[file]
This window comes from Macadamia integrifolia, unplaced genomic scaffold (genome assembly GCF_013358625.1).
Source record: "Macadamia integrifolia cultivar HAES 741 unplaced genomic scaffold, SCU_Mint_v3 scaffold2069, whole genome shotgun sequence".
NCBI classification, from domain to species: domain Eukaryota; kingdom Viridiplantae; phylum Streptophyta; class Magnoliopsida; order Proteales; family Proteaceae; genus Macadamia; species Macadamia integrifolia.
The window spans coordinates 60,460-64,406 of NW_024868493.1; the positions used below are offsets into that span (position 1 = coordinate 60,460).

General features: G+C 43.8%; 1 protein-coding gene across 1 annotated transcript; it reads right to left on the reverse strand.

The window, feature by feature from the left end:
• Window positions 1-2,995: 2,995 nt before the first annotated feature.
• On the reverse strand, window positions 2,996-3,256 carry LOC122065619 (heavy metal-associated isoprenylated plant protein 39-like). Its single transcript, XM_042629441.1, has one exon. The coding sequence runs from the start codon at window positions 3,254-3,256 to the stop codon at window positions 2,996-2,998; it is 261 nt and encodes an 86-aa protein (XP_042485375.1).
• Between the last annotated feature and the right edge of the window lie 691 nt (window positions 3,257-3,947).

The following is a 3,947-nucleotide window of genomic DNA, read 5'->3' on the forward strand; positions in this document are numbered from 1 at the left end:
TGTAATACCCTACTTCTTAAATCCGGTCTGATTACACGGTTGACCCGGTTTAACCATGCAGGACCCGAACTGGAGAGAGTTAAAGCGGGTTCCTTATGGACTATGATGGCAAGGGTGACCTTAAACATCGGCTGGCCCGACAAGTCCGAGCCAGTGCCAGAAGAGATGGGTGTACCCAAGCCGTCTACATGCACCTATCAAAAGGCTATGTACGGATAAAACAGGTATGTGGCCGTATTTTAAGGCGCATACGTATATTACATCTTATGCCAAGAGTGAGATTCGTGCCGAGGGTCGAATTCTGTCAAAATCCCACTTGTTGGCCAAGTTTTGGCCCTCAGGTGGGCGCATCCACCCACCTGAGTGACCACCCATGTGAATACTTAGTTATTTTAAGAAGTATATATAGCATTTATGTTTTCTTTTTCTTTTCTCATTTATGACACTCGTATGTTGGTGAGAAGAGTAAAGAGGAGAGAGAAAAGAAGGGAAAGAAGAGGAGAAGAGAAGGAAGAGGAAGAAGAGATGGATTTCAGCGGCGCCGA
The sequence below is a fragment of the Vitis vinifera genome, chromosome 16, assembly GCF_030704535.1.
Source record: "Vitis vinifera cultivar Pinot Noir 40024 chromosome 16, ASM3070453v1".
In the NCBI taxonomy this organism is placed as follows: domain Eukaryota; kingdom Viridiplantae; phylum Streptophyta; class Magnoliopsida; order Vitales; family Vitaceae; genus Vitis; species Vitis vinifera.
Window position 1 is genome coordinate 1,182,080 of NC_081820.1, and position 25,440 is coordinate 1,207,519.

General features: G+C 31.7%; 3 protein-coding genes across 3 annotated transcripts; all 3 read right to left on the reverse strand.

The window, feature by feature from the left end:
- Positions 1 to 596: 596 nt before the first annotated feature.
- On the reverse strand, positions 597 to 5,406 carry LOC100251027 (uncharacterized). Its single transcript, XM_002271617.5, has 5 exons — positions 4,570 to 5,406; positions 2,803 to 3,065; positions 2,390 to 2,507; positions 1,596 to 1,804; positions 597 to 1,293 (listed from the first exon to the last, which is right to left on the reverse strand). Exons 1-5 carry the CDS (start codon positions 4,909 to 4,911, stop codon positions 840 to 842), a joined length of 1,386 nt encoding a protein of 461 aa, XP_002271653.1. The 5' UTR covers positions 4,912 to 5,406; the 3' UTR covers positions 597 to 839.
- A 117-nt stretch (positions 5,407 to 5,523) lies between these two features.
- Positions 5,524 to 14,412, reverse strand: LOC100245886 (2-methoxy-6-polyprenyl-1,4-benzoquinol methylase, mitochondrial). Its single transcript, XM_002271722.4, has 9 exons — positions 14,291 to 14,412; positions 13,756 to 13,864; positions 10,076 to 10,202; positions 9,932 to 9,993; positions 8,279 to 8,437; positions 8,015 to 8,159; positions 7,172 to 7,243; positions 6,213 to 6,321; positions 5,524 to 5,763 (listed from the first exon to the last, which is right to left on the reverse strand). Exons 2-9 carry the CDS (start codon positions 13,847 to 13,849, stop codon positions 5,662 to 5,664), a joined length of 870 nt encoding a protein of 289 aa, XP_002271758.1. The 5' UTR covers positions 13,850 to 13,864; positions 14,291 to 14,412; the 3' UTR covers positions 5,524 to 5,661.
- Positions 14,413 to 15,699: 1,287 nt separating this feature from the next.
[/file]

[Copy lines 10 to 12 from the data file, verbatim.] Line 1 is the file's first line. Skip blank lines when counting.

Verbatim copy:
The following is a 3,947-nucleotide window of genomic DNA, read 5'->3' on the forward strand; positions in this document are numbered from 1 at the left end:
TGTAATACCCTACTTCTTAAATCCGGTCTGATTACACGGTTGACCCGGTTTAACCATGCAGGACCCGAACTGGAGAGAGTTAAAGCGGGTTCCTTATGGACTATGATGGCAAGGGTGACCTTAAACATCGGCTGGCCCGACAAGTCCGAGCCAGTGCCAGAAGAGATGGGTGTACCCAAGCCGTCTACATGCACCTATCAAAAGGCTATGTACGGATAAAACAGGTATGTGGCCGTATTTTAAGGCGCATACGTATATTACATCTTATGCCAAGAGTGAGATTCGTGCCGAGGGTCGAATTCTGTCAAAATCCCACTTGTTGGCCAAGTTTTGGCCCTCAGGTGGGCGCATCCACCCACCTGAGTGACCACCCATGTGAATACTTAGTTATTTTAAGAAGTATATATAGCATTTATGTTTTCTTTTTCTTTTCTCATTTATGACACTCGTATGTTGGTGAGAAGAGTAAAGAGGAGAGAGAAAAGAAGGGAAAGAAGAGGAGAAGAGAAGGAAGAGGAAGAAGAGATGGATTTCAGCGGCGCCGA
The sequence below is a fragment of the Vitis vinifera genome, chromosome 16, assembly GCF_030704535.1.